A new campaign for the global ban on the cruel animal testing for various cosmetics products by the year 2020 was launched by the actor Jacqueline Fernandez, brand ambassador of a beauty company, in Mumbai on Friday. Partnering with the non-profit organization to end animal testing, Cruelty Free International, The Body Shop will take the campaign to the highest authority, the United Nations, and request an international convention banning cosmetics testing on animals.
The potential for animal testing is still a huge risk around the world, with over 80% of countries still having no laws against testing in cosmetics. Cruelty Free International estimates that approximately 500,000 animals are still used in some countries in cosmetics testing every year. Speaking on the campaign, Jacqueline Fernandez, said, “Real beauty cannot be achieved at the cost of harming anyone especially animals. The concept of animal testing for cosmetic brands should be banned. A socially responsible conglomerate would prefer not to implement testing measures that prove hazardous to anyone’s health. That’s why I extend support to The Body Shop’s noble initiative to end this atrocious practice across this industry by launching a campaign to spread a global ban on animal testing of cosmetic products and ingredients. I request you all to sign the petition and save our animals.”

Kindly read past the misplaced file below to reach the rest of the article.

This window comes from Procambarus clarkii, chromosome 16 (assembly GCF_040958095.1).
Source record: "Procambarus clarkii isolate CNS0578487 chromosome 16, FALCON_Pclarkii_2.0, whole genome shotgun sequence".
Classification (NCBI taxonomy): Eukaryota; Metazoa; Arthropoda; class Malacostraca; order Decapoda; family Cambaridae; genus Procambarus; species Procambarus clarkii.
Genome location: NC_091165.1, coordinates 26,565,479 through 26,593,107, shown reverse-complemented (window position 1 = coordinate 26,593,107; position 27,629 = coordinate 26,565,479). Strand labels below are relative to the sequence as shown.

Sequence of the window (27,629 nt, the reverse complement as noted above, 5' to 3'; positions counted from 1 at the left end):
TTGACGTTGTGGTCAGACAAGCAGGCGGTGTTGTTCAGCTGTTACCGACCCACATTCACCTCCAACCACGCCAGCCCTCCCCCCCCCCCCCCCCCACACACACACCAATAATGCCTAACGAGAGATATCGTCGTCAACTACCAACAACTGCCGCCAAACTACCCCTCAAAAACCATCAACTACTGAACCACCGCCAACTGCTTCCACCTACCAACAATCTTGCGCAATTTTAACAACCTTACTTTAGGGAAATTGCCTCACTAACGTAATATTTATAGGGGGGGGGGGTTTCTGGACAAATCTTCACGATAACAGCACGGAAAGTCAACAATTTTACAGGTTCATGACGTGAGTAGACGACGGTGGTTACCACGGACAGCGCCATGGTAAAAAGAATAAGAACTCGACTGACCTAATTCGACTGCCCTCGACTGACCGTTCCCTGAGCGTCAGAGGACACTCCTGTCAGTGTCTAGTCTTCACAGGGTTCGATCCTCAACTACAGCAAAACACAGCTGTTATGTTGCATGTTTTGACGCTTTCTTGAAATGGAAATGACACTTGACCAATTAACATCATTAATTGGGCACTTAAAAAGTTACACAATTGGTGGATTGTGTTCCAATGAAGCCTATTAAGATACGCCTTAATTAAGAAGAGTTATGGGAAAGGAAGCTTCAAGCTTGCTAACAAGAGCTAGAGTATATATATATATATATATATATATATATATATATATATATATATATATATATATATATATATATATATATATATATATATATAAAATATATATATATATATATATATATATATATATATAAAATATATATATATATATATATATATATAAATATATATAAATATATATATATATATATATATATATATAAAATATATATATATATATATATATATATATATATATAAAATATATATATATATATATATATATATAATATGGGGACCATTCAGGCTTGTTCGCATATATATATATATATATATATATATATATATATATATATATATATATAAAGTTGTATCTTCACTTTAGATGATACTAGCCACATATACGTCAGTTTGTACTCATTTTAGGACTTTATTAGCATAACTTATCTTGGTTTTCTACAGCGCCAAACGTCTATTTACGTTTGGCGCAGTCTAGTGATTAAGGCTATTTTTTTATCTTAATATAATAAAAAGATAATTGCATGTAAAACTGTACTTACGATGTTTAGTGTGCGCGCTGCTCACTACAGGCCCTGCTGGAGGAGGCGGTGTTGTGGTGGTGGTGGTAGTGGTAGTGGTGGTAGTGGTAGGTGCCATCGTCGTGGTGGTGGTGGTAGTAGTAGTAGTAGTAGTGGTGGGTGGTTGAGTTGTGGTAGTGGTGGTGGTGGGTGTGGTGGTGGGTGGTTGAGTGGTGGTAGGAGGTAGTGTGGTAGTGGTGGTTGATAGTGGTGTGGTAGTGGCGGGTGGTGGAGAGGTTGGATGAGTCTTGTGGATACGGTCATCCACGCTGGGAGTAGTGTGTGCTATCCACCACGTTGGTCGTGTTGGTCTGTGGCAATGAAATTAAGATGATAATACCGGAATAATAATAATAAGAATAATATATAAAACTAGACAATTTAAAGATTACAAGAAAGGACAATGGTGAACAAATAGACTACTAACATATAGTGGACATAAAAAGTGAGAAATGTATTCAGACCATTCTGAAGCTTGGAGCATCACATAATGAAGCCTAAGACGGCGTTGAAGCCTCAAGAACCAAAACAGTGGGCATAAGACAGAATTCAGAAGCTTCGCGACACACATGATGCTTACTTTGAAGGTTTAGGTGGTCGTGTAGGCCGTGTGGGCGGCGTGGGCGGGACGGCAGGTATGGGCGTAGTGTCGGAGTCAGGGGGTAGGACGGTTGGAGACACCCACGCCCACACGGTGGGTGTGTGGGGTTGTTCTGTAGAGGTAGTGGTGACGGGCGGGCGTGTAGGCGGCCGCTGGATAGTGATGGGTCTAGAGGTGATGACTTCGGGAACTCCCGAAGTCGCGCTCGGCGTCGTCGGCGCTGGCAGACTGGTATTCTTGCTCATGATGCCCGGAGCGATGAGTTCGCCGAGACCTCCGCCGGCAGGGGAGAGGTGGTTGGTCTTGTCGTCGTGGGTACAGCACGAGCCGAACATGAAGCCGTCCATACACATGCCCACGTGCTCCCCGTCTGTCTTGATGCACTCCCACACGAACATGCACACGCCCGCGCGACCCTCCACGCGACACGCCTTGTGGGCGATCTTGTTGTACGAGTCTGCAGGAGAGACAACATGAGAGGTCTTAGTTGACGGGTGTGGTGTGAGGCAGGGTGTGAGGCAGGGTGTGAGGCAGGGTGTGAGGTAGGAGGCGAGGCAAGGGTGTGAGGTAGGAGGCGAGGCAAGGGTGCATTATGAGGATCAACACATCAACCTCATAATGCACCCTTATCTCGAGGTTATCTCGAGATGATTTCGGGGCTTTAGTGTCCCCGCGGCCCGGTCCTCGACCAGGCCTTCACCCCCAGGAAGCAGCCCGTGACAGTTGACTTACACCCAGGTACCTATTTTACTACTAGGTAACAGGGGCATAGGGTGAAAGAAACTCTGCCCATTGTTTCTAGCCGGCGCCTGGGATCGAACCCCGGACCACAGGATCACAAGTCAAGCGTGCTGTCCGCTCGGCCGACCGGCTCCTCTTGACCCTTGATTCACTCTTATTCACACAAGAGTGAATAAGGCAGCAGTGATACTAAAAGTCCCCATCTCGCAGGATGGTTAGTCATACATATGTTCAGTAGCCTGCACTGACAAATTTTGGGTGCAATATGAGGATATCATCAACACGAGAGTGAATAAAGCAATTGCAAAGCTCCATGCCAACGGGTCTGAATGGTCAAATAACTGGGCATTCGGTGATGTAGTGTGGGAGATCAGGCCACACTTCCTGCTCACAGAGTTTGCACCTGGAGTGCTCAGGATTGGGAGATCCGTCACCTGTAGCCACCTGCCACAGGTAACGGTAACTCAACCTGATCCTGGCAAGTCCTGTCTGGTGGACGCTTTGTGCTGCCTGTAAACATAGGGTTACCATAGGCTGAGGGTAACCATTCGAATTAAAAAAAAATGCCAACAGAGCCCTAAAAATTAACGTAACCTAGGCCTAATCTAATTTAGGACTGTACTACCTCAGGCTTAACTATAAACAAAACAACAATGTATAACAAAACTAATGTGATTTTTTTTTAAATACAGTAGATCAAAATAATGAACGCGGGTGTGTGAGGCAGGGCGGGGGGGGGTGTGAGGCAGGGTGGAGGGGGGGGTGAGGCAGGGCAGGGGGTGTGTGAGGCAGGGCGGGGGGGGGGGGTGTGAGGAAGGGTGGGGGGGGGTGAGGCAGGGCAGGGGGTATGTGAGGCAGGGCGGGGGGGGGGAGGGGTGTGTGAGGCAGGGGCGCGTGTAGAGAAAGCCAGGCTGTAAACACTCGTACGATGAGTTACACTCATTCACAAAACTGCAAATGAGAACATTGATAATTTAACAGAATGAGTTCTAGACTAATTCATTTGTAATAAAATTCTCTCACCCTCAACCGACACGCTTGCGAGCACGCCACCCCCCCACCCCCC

“We are pleased to say that India was the first country in South Asia to ban Animal Testing in 2013. Our firm is proud to be a cruelty free brand and a staunch supporter of effective, modern, non-animal alternatives to cosmetic animal testing. With our ‘Forever Against Animal Testing’ (FAAT) campaign we are asking our customers to help us end the unnecessary and out-dated practice of animal testing for good by signing the petition in our stores or on our website,” said Shriti Malhotra of The Body Shop India.
Rules on animal testing in cosmetics are currently patchwork, with legislation differing around the world leaving consumers ill informed. Traditional animal tests have never been validated for their use in reliably detecting the safety of cosmetic products and ingredients. There are now modern alternatives such as artificially grown human skin, that are, in the majority of cases, as effective as the animal test they replace and have been validated by authorities.